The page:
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Namita Anand Soni* and AP Jain
1 Department of Medicine, MGM Medical College and Hospital, Aurangabad, Maharashtra, India, Email:
2 Department of Medicine, MGIMS, Sewagram, India
*Correspondence: Namita Anand Soni, Department of Medicine, MGM Medical College and Hospital, Aurangabad, Maharashtra, India, Tel: +919423119433, Email:

Citation: Soni NA, et al. Risk Factors for Chronic Obstructive Airway Disease: A Hospital Based Prospective Study in Rural Central India. Ann Med Health Sci Res. 2019;9:484-489

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Background: Chronic obstructive pulmonary disease affected 215 million populations worldwide in 2016 and more than 90% deaths occur in low and middle-income countries. Only few studies have looked at this problem with rural perspective. This study aims to find prevalence of risk factors in COPD (chronic obstructive pulmonary disease) patients at tertiary care centre which mainly caters rural population.

Material and Methods: This is a hospital-based longitudinal cohort study conducted at a rural based tertiary care Medical Institute in central India. Patient with history of cough and breathlessness for 3 months or more were studied. Spirometry-confirmed 113 COPD patients were studied for risk factors like male sex, advancing age, smoking, indoor air pollution and baseline assessment was done with Clinical COPD Questionnaire (CCQ).

Result: Total 113 patients [median age, 59 y (interquartile range [IQR] 50-66); [82 (72.6% men and 31 (27.4%) women]) were included in study. Severity of COPD was not linearly correlated with the severity of risk factors like male sex (p=0.99), advancing age (p=0.70), smoking (p=0.78) and indoor air pollution (p=0.82). Low BMI (Body mass index) (18.1 Vs 20.1 Kg/ m2, p<0.01) was associated with severity of COPD. Women tended to spend more time in house (p<0.01) and Indoor risk time product grade was significantly higher in females (grade 4 indoor risk time product 30.9 vs 13.2, p=0.01). The CCQ score had an inverse relationship with baseline FEV1 (Forced expiratory volume in one second) [Pearson coefficient -0.33 (p=0.003)]. There was moderately strong relationship between decline in FEV1 and decline in PEFR (peak expiratory flow rate) (r=0.66).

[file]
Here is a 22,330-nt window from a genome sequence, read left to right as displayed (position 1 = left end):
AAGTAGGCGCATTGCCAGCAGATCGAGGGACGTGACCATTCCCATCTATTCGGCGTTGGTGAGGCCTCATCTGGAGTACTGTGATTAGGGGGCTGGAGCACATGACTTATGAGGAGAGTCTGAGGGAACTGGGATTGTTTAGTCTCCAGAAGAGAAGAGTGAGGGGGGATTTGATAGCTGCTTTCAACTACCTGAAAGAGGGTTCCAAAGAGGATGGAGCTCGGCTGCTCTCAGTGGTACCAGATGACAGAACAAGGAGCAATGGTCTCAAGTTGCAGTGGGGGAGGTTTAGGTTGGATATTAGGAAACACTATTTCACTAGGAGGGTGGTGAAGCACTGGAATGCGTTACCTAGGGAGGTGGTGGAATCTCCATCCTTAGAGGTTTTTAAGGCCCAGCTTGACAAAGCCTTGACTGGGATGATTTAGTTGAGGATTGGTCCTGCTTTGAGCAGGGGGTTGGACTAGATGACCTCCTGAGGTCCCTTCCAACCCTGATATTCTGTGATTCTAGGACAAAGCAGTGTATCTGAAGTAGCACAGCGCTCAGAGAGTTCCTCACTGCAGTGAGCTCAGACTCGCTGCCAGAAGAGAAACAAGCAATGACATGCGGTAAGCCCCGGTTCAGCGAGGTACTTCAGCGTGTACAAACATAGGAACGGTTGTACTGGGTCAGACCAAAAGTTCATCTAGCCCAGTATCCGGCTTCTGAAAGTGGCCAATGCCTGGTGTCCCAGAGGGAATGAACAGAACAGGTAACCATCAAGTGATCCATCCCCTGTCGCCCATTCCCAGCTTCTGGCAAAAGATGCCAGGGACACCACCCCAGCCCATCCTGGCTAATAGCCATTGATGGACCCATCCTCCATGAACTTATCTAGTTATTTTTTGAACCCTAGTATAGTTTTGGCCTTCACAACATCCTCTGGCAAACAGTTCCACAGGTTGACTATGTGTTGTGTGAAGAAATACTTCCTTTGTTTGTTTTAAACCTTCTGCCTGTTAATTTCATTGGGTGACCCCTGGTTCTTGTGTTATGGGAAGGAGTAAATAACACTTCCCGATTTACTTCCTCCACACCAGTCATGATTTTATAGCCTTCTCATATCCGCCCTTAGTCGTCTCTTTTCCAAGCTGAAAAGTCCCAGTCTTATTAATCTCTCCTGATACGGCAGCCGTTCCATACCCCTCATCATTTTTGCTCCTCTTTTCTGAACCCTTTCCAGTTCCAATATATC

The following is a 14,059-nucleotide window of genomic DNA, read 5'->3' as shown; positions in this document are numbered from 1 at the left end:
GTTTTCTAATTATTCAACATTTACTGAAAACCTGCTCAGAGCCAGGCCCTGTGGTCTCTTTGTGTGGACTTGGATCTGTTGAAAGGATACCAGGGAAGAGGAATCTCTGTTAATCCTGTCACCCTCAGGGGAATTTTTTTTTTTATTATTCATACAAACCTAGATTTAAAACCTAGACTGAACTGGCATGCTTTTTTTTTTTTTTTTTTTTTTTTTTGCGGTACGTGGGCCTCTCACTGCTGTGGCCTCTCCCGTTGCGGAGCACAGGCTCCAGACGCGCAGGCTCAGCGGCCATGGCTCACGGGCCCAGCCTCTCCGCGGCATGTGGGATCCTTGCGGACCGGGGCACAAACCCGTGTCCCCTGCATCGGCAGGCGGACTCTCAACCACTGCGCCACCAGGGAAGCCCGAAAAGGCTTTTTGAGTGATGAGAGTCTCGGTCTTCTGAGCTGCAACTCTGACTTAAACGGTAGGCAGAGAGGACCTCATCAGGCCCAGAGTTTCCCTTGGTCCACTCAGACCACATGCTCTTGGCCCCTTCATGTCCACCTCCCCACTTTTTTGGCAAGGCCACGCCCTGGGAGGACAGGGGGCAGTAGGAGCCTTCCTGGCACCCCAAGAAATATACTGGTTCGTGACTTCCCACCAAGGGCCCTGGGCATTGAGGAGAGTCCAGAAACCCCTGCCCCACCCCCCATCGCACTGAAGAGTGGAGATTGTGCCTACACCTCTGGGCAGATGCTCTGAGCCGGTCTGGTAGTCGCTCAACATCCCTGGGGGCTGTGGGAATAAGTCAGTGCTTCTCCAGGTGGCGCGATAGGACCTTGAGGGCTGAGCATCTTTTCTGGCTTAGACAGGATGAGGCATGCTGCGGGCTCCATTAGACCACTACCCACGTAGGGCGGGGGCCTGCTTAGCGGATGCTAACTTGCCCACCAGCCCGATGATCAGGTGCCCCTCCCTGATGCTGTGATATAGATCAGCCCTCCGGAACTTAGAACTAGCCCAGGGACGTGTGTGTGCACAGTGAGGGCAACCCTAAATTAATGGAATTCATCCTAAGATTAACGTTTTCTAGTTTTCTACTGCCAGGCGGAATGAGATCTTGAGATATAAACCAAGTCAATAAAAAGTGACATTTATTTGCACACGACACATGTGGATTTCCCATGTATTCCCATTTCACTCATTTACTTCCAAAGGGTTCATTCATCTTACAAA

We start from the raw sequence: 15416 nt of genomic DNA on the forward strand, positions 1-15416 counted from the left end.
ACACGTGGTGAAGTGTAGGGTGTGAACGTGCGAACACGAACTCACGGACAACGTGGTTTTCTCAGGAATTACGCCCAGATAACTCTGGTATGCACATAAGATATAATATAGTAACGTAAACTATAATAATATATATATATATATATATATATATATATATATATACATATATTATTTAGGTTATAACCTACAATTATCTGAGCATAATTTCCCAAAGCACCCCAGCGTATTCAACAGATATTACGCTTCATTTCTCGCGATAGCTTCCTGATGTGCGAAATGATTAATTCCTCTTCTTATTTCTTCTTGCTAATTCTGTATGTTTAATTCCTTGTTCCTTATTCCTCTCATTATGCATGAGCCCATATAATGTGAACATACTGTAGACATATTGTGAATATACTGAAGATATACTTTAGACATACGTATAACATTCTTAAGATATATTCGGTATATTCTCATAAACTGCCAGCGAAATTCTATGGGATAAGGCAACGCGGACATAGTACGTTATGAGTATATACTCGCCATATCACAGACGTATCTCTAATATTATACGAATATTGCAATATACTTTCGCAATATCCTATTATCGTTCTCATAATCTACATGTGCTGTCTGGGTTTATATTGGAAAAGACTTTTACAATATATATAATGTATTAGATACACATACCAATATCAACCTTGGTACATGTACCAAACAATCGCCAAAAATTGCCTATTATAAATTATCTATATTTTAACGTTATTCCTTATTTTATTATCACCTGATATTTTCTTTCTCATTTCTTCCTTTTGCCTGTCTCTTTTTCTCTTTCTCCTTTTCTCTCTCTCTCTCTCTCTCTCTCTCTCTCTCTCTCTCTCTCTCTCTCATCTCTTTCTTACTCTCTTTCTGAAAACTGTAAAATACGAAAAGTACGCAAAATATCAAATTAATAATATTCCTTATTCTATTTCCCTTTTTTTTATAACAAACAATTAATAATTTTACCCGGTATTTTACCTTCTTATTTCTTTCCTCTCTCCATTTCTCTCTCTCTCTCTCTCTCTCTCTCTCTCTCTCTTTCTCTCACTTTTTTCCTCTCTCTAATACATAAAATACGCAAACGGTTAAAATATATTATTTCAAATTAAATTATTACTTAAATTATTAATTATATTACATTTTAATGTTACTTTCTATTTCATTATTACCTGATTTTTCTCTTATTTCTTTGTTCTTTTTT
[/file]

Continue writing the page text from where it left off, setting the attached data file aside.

Conclusion: The CCQ may be used as low-cost and non-instrument-based indicator of FEV1 and PEFR to determine the severity of COPD at baseline as well as to judge improvement from baseline. CCQ score would be useful where spirometry is not available.

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